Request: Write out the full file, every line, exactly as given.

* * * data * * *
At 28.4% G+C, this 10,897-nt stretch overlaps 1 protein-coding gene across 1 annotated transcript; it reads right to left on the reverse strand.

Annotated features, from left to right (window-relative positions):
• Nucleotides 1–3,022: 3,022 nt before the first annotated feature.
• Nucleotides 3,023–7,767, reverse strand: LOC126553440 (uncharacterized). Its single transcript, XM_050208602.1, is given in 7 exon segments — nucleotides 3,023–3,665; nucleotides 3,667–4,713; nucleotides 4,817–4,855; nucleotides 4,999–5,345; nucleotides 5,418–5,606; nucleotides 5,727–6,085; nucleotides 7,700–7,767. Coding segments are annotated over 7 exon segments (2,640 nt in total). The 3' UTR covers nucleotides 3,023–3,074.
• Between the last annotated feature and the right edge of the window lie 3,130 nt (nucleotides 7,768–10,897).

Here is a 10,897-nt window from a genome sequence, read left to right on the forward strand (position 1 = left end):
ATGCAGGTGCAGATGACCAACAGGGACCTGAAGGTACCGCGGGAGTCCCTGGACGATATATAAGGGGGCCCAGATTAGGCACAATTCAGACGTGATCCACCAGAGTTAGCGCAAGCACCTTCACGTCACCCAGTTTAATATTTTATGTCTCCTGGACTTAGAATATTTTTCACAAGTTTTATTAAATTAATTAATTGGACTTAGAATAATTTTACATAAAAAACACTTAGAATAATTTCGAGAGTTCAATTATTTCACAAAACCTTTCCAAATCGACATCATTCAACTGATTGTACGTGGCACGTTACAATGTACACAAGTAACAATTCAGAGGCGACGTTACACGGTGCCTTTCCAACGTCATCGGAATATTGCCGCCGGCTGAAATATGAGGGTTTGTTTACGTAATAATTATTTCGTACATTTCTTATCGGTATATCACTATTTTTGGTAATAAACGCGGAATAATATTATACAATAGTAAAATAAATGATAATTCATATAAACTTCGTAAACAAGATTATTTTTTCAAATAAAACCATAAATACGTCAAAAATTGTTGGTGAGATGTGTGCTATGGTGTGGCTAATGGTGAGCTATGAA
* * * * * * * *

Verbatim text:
At 28.4% G+C, this 10,897-nt stretch overlaps 1 protein-coding gene across 1 annotated transcript; it reads right to left on the reverse strand.

Annotated features, from left to right (window-relative positions):
• Nucleotides 1–3,022: 3,022 nt before the first annotated feature.
• Nucleotides 3,023–7,767, reverse strand: LOC126553440 (uncharacterized). Its single transcript, XM_050208602.1, is given in 7 exon segments — nucleotides 3,023–3,665; nucleotides 3,667–4,713; nucleotides 4,817–4,855; nucleotides 4,999–5,345; nucleotides 5,418–5,606; nucleotides 5,727–6,085; nucleotides 7,700–7,767. Coding segments are annotated over 7 exon segments (2,640 nt in total). The 3' UTR covers nucleotides 3,023–3,074.
• Between the last annotated feature and the right edge of the window lie 3,130 nt (nucleotides 7,768–10,897).

Here is a 10,897-nt window from a genome sequence, read left to right on the forward strand (position 1 = left end):
ATGCAGGTGCAGATGACCAACAGGGACCTGAAGGTACCGCGGGAGTCCCTGGACGATATATAAGGGGGCCCAGATTAGGCACAATTCAGACGTGATCCACCAGAGTTAGCGCAAGCACCTTCACGTCACCCAGTTTAATATTTTATGTCTCCTGGACTTAGAATATTTTTCACAAGTTTTATTAAATTAATTAATTGGACTTAGAATAATTTTACATAAAAAACACTTAGAATAATTTCGAGAGTTCAATTATTTCACAAAACCTTTCCAAATCGACATCATTCAACTGATTGTACGTGGCACGTTACAATGTACACAAGTAACAATTCAGAGGCGACGTTACACGGTGCCTTTCCAACGTCATCGGAATATTGCCGCCGGCTGAAATATGAGGGTTTGTTTACGTAATAATTATTTCGTACATTTCTTATCGGTATATCACTATTTTTGGTAATAAACGCGGAATAATATTATACAATAGTAAAATAAATGATAATTCATATAAACTTCGTAAACAAGATTATTTTTTCAAATAAAACCATAAATACGTCAAAAATTGTTGGTGAGATGTGTGCTATGGTGTGGCTAATGGTGAGCTATGAA